20 European banks are working on setting up a pan-European payment system to challenge the dominance of Visa, Mastercard

VISA, MASTER Card are arranged for a photograph on 11 September 2017, in Hong Kong, Hong Kong. Photo by (studioEAST/Getty Images)

Twenty European banks are working on setting up a pan-European payment system to challenge the dominance of Visa, Mastercard and technology companies such as Google and PayPal, European banking and government sources confirmed on Tuesday, French news agency AFP reports..

 

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The Pan European Payment System Initiative (PEPSI) would handle all forms of cashless transactions, the sources said.

Carlo Bovero, global cards and retail payments manager at BNP Paribas, had alluded to it Tuesday during a conference organised by the banking magazine Revue Banque in Paris.

Bovero said banks “representing a big part of Europe” were involved in the discussions.

A French banking source close to the subject said the idea came from the European Central Bank, which has been pushing for a system to allow Europeans transfer money to each other instantly.

The source, who asked not to be named, said the ECB was “worried about the sovereignty of payments and explained that it would appreciate if we looked into the issue,” adding that it was chiefly a “political not a technical initiative”.

Apart from US card companies, Europeans are also seeking a alternative to US and Chinese technology giants such as Google and Alipay.

Jerome Reboul, a senior French treasury official, told the Revue Banque conference that “in the past two years opinions on the future of payments has changed considerably” in Europe.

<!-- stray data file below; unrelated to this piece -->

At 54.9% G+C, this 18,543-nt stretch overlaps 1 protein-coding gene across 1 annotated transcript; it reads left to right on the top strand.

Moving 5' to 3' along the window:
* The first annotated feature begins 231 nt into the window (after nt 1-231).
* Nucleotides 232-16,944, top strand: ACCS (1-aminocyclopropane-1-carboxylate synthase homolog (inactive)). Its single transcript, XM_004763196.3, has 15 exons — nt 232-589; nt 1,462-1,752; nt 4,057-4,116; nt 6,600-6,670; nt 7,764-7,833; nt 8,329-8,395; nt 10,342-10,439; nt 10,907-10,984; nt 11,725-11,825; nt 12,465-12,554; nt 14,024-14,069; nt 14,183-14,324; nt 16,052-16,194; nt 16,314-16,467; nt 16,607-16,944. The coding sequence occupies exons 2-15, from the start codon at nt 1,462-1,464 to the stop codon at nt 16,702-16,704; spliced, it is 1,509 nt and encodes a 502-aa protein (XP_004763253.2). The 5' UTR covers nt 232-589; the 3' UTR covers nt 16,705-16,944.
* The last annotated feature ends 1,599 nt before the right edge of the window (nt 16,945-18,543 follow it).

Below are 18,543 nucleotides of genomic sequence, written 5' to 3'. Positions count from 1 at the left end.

In a sign of the sensitive nature of the discussions, however, none of the big banking groups contacted by AFP would speak openly about the project.

But several sources told AFP that the participants included most French banks as well as Germany’s Deutsche Bank.

Political initiative?

The source, who asked not to be named, said the ECB was “worried about the sovereignty of payments and explained that it would appreciate if we looked into the issue,” adding that it was chiefly a “political not a technical initiative”.

Giving voice to concerns that European payments could be jeopardised in the event of a row with the US, one banker complained: “All we need is for a disgruntled American president to take the decision to cut payments and then we’ll see how dependent we are.”

This is not the first time European banks have tried to launch a pan-European payment system, following the Monnet card project launched in 2012 which never took off.

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